Misinformation Whack-A-Mole: How
Social Media is Destined to Fail
by Alp Ünal AYHAN
With election season in the US approach, misinformation and fake news on social media, especially on Facebook, is on the rise. Piling on the rampant misinformation regarding the COVID-19 pandemic, it’s becoming more and more difficult to keep track of all the false information that’s circling in our feeds. Facebook said it removed 7 million posts and labeled 98 million others with coronavirus misinformation on its main site and Instagram between April and June (1). This is merely a fraction of the amount of false information on these sites.
Misinformation on Facebook is certainly not something new. The 2016 elections in the US were the topic of so much debate about fake news, misinformation, conspiracy theories, and social media’s role in spreading them. False posts about Democratic nominee Hillary Clinton’s health condition on the campaign trail and the Pizzagate conspiracy theory about alleged human trafficking and child abuse ring involving Clinton ended up hurting her candidacy. In response to this, Facebook launched its third-party fact-checking platform where news and fact-checking organizations could support Facebook in identifying and removing misinformation.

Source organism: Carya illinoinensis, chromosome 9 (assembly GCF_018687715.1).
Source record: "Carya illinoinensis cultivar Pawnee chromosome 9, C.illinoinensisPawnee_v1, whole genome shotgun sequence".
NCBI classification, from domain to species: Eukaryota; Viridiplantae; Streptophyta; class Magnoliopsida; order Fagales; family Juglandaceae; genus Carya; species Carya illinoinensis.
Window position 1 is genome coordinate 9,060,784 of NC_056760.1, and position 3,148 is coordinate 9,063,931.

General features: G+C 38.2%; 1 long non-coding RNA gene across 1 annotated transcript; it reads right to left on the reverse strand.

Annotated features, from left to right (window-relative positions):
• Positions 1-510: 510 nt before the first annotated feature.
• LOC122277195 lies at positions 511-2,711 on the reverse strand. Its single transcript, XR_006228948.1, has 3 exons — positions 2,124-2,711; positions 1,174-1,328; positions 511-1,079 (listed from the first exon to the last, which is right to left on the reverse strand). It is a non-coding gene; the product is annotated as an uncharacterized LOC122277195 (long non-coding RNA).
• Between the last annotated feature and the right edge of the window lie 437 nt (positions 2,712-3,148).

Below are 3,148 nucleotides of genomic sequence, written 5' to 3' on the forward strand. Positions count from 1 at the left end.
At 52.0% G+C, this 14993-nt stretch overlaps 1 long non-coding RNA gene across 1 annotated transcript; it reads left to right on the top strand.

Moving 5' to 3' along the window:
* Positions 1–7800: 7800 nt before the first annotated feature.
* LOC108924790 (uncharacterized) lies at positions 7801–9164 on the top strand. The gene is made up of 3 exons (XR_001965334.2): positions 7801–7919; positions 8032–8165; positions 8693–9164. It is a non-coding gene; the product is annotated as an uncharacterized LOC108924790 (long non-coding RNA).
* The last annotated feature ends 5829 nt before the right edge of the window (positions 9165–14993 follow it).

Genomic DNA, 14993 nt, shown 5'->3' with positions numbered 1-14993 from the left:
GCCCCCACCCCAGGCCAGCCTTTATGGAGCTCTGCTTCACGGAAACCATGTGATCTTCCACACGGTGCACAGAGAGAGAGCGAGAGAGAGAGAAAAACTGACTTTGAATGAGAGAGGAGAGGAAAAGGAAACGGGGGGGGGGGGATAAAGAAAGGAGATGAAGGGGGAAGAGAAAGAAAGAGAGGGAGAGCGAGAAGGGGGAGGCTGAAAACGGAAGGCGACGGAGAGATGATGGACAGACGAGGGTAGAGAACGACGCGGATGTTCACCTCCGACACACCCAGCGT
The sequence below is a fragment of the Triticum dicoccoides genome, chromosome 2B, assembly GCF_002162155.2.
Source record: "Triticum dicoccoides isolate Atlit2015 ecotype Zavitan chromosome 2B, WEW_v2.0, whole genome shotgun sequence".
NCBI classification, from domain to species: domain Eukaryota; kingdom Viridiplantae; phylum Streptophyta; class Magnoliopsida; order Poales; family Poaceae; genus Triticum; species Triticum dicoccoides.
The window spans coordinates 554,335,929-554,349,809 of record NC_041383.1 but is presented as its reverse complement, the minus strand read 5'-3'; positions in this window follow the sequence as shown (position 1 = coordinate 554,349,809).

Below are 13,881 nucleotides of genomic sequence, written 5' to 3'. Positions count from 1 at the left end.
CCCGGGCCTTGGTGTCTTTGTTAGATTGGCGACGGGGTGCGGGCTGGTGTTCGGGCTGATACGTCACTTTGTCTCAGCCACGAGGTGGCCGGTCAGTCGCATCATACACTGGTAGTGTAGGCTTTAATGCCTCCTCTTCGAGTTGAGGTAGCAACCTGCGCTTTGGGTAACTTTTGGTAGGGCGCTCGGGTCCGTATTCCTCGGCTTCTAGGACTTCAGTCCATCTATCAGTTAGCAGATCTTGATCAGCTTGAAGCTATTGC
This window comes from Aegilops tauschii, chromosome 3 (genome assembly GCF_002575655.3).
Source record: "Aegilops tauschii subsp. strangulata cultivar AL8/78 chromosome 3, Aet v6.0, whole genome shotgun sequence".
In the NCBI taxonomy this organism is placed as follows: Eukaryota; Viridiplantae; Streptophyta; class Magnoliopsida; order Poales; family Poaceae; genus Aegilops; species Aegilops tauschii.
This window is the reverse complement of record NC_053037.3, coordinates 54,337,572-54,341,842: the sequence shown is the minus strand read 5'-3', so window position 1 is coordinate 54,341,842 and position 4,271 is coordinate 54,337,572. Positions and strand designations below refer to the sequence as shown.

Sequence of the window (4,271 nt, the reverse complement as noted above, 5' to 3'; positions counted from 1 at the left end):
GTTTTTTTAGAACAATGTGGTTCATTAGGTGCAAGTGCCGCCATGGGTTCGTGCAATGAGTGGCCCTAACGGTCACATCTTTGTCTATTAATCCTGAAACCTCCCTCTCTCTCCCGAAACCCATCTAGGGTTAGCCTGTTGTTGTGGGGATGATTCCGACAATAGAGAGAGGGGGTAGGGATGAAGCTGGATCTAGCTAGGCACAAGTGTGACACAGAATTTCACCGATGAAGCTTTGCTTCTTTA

It was a failure. The Daily Caller, a website with white supremacist ties, was also named a fact-checking organization helping Facebook alongside reputable news organizations such as JTBC News of South Korea. In an October 2019 congressional hearing, Mark Zuckerberg, CEO of Facebook, failed to confirm Facebook would take down political advertisements with falsehoods in them.
Facebook’s lack of will to get rid of misinformation has led to a reaction from its biggest clientele: advertisers. Knowing Facebook, like any other social media site, is essentially an advertisement company nearly a hundred advertisers including big names like Starbucks, Coca-Cola, and HP began a boycott of Facebook’s advertisements this summer. The boycott aims to combat both misinformation and hate speech on the platform and is joined by many small businesses that have a big share in Facebook’s 8 million advertisers (2).
Perhaps to remind Facebook the role it plays in democracies this boycott needs to be accompanied by a boycott from its product: users. Back in 2018, Arjen Lubach, a Dutch comedian, initiated a boycott of Facebook on an episode of his TV show Zondag met Lubach over Facebook’s handling of personal information after the Cambridge Analytica scandal. Time will tell whether these boycotts will turn into mass movements but the need for it surely seems to be growing.